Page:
Time for a Vision Check

II was thinking about these readings while half-heartedly watching one of the morning television news shows. There was a segment on the rising number of spas for dogs, where, with compatible companions, they could get a complete makeover—haircut, shampoo, pedicure—topped off by a dose of aromatherapy. Bring back Amos thundering against the complacent in Zion for their conspicuous consumption and regal living (writing music like David)! While pet spas may be a bit humorous, they are but a symptom of the growing and massive disparity in wealth in the United States, the richest country in the world, with one of the highest rates of children living in poverty.

The Gospel narrative of the rich man and poor Lazarus is the Lukan culmination of Jesus’ teaching about the danger of wealth. Because the good news originates among the anawim, marginal and humble people who are open to God (Zechariah, Mary, the shepherds, Anna and Simeon), Luke’s Gospel is often called the “Gospel for the Poor.” Yet there is far more material about the dangers of great wealth and the pitfalls the rich face in responding to the good news, so the Gospel may also be rightly called “Somber News for the Wealthy.”


Today’s Gospel begins with vivid contrasts: designation of status (rich) versus poor; dressed in purple garments of fine linen (a color and material very costly in the ancient world) versus clothed in ulcerous sores; sumptuous daily meals, most likely with other rich dinner guests, versus scavenging for food with dogs as one’s only companions. Yet the poor man’s name—names are rare in parables—Lazarus (lit. “God helps”) is a hint of the reversal of fate that will unfold.

The poor man dies and angels carry him to the bosom of Abraham, while the rich man dies and has a funeral (normally a sign of God’s favor). The parable shifts dramatically with a surprising reversal of fate: the rich man is in torment in the netherworld, but looks up, sees Lazarus with Abraham and begs “Father Abraham” to send Lazarus with a drop of water to cool his torment. Abraham, as the guardian of the covenant fidelity of the people, assumes the role of teacher, disclosing to the rich man the dire fate that awaits him. The key to understanding this harsh punishment is that the rich man first sees Lazarus, who had lain at his gate, when the chasm between them is eternally fixed. During his lifetime, his wealth created a gulf that made him blind to the sufferings of the poor man. Now he can gaze on him only when it is too late.

Having realized his sinfulness, he then begs Abraham to allow him to send Lazarus to warn his brothers, who apparently are living in the same lavish style. Abraham replies that they have the same opportunities the rich man had, namely the Law and the prophets—a reference to the injunctions of the Torah to care for the poor and the needy and the warnings of the prophets, like those of Amos. Somewhat persistently, the rich man shows an even deeper blindness to God’s revelation and asks instead for some startling event such as the return from the dead of Lazarus, to convince them. Abraham again states that without listening to the Law and the prophets, the brothers will not be converted even if someone should rise from the dead.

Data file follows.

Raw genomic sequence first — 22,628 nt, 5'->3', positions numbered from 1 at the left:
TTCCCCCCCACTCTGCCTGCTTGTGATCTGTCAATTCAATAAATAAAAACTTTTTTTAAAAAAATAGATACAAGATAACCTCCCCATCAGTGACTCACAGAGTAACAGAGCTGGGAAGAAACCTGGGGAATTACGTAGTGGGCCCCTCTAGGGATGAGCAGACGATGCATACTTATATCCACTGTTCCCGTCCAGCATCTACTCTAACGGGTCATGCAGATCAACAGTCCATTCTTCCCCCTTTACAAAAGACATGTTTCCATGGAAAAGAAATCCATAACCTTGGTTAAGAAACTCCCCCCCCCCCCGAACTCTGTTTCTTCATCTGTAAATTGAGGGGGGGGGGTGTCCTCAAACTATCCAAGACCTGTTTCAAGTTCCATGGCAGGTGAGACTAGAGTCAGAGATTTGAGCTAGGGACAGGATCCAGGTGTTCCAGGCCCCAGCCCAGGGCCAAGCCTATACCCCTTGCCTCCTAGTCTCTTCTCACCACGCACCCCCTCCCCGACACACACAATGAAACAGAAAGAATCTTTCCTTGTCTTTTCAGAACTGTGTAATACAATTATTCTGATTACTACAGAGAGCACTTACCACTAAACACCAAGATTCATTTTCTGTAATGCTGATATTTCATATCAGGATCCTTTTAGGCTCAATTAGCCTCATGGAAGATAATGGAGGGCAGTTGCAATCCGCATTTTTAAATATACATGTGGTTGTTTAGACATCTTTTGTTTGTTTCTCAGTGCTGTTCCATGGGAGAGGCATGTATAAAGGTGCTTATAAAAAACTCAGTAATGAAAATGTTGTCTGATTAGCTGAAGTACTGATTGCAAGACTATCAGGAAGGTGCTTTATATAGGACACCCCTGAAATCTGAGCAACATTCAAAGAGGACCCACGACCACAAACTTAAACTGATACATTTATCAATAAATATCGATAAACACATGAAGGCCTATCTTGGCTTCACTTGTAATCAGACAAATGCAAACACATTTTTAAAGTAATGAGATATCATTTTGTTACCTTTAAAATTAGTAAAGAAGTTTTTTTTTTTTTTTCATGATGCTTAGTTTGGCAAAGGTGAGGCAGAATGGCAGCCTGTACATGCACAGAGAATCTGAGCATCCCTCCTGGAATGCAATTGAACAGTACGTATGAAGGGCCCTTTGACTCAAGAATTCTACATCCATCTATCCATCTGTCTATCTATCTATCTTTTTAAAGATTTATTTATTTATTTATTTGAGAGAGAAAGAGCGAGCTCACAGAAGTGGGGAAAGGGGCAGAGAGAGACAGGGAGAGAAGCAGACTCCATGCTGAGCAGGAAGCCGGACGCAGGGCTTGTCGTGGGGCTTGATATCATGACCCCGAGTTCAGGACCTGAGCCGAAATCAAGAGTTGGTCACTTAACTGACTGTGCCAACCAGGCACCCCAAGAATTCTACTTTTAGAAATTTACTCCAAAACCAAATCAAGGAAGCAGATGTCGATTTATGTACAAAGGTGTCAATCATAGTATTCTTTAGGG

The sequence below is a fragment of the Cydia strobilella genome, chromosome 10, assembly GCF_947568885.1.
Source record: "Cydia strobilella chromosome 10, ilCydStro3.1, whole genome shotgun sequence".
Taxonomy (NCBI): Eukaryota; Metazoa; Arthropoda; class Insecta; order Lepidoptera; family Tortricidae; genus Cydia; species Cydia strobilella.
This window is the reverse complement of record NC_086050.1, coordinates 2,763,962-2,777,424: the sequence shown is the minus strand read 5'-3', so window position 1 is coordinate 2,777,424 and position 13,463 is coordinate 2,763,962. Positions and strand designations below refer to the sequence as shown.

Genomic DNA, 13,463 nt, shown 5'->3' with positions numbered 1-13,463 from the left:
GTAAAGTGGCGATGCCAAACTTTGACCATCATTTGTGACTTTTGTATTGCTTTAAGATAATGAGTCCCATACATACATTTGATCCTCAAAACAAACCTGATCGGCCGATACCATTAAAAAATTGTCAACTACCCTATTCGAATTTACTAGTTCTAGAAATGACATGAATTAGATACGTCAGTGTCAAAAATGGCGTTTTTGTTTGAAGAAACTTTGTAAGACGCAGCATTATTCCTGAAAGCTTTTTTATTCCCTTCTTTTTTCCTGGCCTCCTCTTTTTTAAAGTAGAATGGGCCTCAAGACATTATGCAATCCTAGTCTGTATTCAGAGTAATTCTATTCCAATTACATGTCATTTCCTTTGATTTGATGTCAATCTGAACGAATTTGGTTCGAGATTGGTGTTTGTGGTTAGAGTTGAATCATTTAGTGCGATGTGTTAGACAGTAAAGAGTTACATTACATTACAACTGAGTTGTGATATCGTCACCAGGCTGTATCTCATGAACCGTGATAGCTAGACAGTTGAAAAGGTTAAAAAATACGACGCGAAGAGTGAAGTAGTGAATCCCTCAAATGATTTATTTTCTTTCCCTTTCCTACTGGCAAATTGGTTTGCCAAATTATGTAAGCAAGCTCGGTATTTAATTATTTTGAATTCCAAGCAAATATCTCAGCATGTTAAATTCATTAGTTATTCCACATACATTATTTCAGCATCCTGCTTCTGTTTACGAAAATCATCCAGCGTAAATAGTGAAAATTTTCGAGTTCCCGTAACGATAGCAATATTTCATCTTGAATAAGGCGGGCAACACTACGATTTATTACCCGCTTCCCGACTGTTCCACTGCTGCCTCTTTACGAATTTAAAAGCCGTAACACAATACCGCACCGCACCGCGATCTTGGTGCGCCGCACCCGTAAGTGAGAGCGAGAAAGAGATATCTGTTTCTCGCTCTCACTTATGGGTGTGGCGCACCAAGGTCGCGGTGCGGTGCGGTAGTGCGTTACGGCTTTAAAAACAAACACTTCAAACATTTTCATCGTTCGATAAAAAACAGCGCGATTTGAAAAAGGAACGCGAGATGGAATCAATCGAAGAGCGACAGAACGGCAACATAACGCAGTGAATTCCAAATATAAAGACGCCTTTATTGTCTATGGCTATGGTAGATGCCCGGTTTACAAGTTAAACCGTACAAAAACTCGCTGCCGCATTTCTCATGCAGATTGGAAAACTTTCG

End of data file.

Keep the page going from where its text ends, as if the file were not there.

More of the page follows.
This parable offers rich resources for reflection today. Throughout the Bible, the overriding evil of great wealth consists in the way it so takes over people’s lives that it makes them deaf to the teaching of Torah and blind to the sufferings of neighbors. Today, as many people zip along freeways from plush offices to gated communities, one wonders how they can ever see the poor at their gates. Pope John Paul II has constantly invoked this parable to challenge the rich nations of the world to see the impoverished peoples, who are often at their very doorstep.

Also of great importance is the abiding validity of the “Law and the prophets” to form Christian conscience. Christians today believe in the risen Jesus, and, perhaps, some in Luke’s community felt that this was enough. They no longer had to take seriously the Jewish tradition of justice and compassion for the weak. Stress on the risen and reigning Christ can engender a neo-triumphalism that focuses on liturgical pomp, resplendent buildings and parochial discussions of Catholic identity. But the one risen from the dead, who offers salvation to us today, is the same Jesus who listened to the voice of Moses and the prophets and offered love and acceptance to the marginalized of his day, while uttering sober warnings to the proud and prosperous. Like the brothers of Lazarus, if we cannot plumb the social message of the Jewish Scriptures, the words of the risen Jesus will fall on deaf ears.


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